About that…why haven’t we gone back to the moon?

    1. Humans didn’t seem to have the wherewithal, or the concern, to NOT create and unleash mRNA–likely with aims/hopes to cull the population. The same evil is at work everywhere. Why in the World, then, would one think an admonition; “hold your AI horses” is going to stop those with malicious intent?

  2. Contrary to popular belief perhaps, AI may not be good for human nature. There can be significant negative impacts to this tech and they require careful consideration, which is what Woz and Musk and others are warning about, to blow it off like that MDN, shows ignorance on your part

    1. Accusing others of “ignorance” when you’re so ignorant that you can’t read, or understand what you’ve just read, is richly ironic.

      Nowhere in their Take does MDN “blow off” the warning, they simply state that it won’t be heeded and explain why.

      1. “Blow it off” is not specifically stated in exact words. But it is implied. True reading comprehension you don’t understand, also lies in one: reading between the lines, and two: what is not said…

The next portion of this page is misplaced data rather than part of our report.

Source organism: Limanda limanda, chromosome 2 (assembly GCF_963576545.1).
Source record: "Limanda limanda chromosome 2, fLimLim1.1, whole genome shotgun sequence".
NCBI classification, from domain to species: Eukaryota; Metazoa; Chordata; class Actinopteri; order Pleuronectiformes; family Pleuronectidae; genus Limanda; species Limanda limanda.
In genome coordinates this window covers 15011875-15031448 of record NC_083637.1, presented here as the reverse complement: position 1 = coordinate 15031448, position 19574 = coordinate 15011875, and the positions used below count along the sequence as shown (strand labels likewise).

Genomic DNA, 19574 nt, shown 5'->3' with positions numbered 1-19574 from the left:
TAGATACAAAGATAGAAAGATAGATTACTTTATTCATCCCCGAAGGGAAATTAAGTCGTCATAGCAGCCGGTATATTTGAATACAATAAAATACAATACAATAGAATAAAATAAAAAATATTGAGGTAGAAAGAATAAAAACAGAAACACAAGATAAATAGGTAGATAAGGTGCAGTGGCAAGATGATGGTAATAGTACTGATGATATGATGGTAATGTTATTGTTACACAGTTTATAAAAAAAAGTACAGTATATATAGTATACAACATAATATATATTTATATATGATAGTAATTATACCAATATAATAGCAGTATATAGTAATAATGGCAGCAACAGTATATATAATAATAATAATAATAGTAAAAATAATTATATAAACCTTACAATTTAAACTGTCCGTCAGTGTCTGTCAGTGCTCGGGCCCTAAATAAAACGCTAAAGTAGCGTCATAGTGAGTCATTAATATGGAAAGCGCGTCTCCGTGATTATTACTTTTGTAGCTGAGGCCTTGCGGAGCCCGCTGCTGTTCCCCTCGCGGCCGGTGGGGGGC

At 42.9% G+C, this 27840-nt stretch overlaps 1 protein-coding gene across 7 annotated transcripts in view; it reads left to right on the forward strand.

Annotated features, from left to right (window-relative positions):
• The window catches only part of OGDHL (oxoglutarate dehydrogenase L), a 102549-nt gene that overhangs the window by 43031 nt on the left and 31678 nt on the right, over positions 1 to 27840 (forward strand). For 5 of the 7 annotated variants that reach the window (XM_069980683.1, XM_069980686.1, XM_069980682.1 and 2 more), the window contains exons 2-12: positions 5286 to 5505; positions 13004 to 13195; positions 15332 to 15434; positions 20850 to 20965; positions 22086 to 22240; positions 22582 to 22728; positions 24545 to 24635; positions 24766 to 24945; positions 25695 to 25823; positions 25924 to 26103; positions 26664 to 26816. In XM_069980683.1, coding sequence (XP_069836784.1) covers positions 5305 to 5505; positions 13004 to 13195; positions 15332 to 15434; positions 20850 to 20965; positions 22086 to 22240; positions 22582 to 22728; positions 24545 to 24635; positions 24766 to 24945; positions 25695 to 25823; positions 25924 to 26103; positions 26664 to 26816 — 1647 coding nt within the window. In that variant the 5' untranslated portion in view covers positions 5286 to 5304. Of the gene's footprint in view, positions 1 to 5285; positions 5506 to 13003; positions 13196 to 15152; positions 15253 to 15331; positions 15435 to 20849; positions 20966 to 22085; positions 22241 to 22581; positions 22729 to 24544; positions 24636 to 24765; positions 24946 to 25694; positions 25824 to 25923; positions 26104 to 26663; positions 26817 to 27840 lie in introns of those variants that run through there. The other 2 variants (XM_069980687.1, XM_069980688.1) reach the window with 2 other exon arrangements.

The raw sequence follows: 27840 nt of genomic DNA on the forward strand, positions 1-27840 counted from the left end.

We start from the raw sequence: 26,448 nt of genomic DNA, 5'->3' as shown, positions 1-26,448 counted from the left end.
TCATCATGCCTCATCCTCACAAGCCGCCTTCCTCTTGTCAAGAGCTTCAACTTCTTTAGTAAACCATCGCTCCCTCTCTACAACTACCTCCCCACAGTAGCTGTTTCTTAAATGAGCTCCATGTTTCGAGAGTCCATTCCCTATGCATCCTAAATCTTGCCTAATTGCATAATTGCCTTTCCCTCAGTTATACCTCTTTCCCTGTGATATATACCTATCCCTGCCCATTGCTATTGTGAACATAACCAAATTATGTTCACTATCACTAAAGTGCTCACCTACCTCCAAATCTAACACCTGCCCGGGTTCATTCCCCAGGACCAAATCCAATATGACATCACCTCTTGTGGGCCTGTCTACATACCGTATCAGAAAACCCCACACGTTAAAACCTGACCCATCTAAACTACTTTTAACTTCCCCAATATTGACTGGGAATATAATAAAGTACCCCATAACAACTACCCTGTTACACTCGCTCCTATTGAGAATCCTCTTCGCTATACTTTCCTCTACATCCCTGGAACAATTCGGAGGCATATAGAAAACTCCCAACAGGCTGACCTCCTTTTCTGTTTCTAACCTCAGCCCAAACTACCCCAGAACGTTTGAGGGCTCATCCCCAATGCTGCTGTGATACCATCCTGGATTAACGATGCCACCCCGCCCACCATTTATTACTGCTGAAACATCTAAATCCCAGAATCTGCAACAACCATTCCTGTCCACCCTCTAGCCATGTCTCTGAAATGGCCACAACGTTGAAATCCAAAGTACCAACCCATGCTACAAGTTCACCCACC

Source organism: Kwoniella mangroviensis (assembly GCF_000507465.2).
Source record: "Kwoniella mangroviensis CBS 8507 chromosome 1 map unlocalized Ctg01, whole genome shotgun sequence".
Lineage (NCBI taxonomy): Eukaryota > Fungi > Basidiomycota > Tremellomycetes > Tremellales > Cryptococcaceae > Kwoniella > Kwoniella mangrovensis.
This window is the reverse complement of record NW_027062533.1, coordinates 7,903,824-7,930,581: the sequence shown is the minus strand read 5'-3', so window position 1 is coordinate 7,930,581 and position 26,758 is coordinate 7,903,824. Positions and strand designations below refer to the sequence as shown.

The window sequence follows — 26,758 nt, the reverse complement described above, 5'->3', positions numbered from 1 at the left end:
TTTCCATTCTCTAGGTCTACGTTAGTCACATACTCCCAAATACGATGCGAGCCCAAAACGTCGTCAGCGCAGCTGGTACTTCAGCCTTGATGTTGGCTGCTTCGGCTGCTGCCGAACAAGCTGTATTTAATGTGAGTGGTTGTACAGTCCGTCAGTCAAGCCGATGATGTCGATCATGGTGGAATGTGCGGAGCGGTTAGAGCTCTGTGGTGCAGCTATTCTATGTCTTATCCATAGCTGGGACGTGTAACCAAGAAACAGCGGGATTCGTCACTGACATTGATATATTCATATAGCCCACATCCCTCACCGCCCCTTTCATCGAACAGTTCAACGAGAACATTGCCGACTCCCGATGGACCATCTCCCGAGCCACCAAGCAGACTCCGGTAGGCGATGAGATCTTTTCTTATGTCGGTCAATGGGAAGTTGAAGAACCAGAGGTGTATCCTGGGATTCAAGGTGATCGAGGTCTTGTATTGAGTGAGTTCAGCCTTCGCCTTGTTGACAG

1. MDN is very clear, but I will explain it for those who need help.

          Your first clue: MDN calls the letter a “noble effort.”

          Meaning: They side with the letter writers and signatories.

          Your next clue: MDN then explains why the pause won’t happen.

          Reason: Such a pause would run contrary to human nature and therefore at least some humans will ignore the warning and proceed with their AI development. (In this case, you can infer that those who won’t pause their work would naturally fear that others wouldn’t heed the pause and would then leapfrog those who paused, so pretty much nobody will pause. HUMAN NATURE.).

          It’s very simple to understand if you possess, at the very least, basic reading comprehension capability.